Keeping children safe

We have a responsibility to keep children and young people safe, secure their wellbeing, and help them achieve their full potential.

Help us keep children and young people safe

If you’re concerned that a child or young person is at risk of harm or abuse, it’s vital that you tell someone.

We’re not asking you to make judgments or interfere unnecessarily in other people’s lives. We simply want to ensure that children get the help, support and protection they may need.

If you work with children and young people, you'll find more information about keeping them safe on the Barnsley Safeguarding Children Partnership website.

Who to tell

Call the police on 999 or 01142 202020 if you think the child is in immediate danger

Call our assessment service on 01226 772423 if you’re worried about a child, but they’re not in immediate danger (weekdays before 5pm)

Call our emergency duty team on (01226) 787789 if you’re calling after 5pm, at weekends or bank holidays.

You can report your concern anonymously if you prefer. If you do give us your details, we'll store them securely and keep them confidential.

If you don’t feel comfortable calling any of the above, tell a health visitor, a doctor or another professional you trust about your concerns.

What happens when we receive an allegation

If we receive allegations suggesting that a child or young person is suffering, or is likely to suffer, from neglect or any kind of abuse (physical, emotional or sexual), we have a duty under the Children Act 1989 to investigate those claims.

Our social workers will investigate and explore any concerns you might have and seek to get as much information from you about harm, who might be responsible, when the harm has occurred and its impact upon the child’s welfare.

They'll try to establish an understanding of who's important in the child’s life and details about the child and them. Where appropriate, they’ll discuss your concerns in detail with doctors, teachers, the police and any other professionals who may know either the child or their family/carers. Within 24 hours, they’ll make a decision with their manager about what action needs to be taken.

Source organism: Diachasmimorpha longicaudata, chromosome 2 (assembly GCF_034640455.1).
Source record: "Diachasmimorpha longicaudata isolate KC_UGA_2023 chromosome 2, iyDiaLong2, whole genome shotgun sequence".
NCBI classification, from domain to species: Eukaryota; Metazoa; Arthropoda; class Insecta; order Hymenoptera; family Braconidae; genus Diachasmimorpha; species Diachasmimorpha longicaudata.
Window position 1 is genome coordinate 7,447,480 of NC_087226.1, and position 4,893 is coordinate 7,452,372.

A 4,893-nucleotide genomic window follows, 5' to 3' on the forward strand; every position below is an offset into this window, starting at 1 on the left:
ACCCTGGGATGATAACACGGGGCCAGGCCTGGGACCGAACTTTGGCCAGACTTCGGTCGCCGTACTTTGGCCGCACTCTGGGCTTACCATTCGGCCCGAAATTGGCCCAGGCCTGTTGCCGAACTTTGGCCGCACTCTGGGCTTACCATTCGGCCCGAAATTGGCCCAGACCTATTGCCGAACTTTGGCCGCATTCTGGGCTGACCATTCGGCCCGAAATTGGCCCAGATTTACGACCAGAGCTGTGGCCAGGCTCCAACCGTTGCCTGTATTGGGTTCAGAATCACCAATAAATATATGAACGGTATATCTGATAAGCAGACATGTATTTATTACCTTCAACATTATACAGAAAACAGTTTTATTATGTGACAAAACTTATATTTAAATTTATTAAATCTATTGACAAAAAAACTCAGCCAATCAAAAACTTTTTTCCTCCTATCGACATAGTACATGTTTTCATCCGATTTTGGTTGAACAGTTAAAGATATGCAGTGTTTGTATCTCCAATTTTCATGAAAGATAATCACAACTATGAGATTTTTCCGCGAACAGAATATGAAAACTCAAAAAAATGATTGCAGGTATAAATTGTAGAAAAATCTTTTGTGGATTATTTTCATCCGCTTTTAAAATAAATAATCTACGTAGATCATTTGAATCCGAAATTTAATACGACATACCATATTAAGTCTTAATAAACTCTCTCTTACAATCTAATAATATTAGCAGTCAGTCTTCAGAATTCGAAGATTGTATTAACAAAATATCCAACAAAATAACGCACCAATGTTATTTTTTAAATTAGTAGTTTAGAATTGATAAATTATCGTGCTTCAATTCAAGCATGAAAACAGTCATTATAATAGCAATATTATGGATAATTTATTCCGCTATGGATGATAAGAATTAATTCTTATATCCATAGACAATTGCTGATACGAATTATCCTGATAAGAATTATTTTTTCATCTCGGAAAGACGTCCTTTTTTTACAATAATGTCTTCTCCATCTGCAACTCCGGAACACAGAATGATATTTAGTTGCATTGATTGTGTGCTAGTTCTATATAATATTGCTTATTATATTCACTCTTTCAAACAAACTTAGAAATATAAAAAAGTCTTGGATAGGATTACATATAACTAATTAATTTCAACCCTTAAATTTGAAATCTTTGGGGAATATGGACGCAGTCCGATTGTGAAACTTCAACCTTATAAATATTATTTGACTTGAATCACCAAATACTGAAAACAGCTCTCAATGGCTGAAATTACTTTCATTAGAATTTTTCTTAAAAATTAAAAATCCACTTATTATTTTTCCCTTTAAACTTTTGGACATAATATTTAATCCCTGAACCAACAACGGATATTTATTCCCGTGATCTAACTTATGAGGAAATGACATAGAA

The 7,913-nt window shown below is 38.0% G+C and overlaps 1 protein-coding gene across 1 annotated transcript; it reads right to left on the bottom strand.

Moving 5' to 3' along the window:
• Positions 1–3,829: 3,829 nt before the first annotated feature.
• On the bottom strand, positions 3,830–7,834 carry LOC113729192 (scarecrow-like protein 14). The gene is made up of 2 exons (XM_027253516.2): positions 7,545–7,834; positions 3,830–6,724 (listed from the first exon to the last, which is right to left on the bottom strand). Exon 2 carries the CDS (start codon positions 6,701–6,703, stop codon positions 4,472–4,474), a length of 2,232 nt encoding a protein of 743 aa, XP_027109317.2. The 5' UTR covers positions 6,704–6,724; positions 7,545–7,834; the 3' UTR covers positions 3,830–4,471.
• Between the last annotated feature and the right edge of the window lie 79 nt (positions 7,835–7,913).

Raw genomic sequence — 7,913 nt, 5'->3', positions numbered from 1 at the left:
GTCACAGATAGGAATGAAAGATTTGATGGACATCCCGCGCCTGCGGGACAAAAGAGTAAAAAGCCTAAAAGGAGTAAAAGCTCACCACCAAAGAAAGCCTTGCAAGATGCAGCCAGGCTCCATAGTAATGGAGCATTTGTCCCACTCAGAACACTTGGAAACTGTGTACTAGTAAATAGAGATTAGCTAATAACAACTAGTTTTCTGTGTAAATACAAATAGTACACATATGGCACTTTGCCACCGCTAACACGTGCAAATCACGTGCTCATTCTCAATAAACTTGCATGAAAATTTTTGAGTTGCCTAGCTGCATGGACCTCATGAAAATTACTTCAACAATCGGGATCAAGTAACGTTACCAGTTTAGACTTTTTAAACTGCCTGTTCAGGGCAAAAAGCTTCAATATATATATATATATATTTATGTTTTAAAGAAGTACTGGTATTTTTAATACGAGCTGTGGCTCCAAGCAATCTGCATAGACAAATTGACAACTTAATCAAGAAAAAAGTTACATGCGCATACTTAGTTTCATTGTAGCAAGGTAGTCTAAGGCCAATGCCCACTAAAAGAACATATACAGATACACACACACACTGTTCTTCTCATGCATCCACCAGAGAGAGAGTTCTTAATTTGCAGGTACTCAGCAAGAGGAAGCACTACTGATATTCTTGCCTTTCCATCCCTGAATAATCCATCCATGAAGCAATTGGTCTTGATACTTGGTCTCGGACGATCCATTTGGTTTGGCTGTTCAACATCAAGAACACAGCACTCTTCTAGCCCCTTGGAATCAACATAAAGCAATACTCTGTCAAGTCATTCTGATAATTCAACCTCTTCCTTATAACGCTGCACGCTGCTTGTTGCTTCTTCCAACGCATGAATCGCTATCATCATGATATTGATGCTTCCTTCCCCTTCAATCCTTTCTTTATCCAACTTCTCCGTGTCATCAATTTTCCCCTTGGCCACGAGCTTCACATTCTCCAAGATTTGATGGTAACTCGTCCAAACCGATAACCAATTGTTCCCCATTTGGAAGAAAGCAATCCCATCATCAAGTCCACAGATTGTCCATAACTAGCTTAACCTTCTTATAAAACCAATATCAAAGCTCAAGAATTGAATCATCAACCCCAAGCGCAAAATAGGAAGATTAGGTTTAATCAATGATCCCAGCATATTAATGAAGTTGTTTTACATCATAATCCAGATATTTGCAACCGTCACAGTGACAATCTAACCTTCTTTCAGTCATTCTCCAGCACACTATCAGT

If they feel a child's in immediate danger, it may be necessary to agree with the carers to move the child to a safe place to be looked after until the concerns have been investigated and assessed. This would often be with extended family members or friends. In some cases, social workers will seek an agreement with the parent(s) or go to court in order to place the child with foster carers or in a children’s home.

Working together to keep children and young people safe

Children and young people in need of protection are usually our most vulnerable children and those at greatest risk of social exclusion. To keep them safe, we have to work effectively with all kinds of agencies and professionals, including those in nurseries, schools, health, college, adult services and the voluntary sector, to provide the right support package.

When we believe a child or young person's at risk of significant harm, it’s essential that we work effectively with some or all of these agencies, and with the child or young person and their family, to find out exactly what the problems are so that we can put the support in place to keep the child or young person safe.

Wherever possible, we try to keep families together.  By giving them help and support early, we can stop problems from escalating and prevent the need for intervention from specialist services.

Helplines

  • Childline: 08001111
  • Samaritans: 08457 909090
  • NSPCC helpline freephone: 0808 800 5000
  • Sexual abuse helpline freephone: 0808 1000 900  
  • Barnsley Domestic Violence Helpline: 01226 249800
  • Women's Aid Helpline: 0808 2000 247

Related websites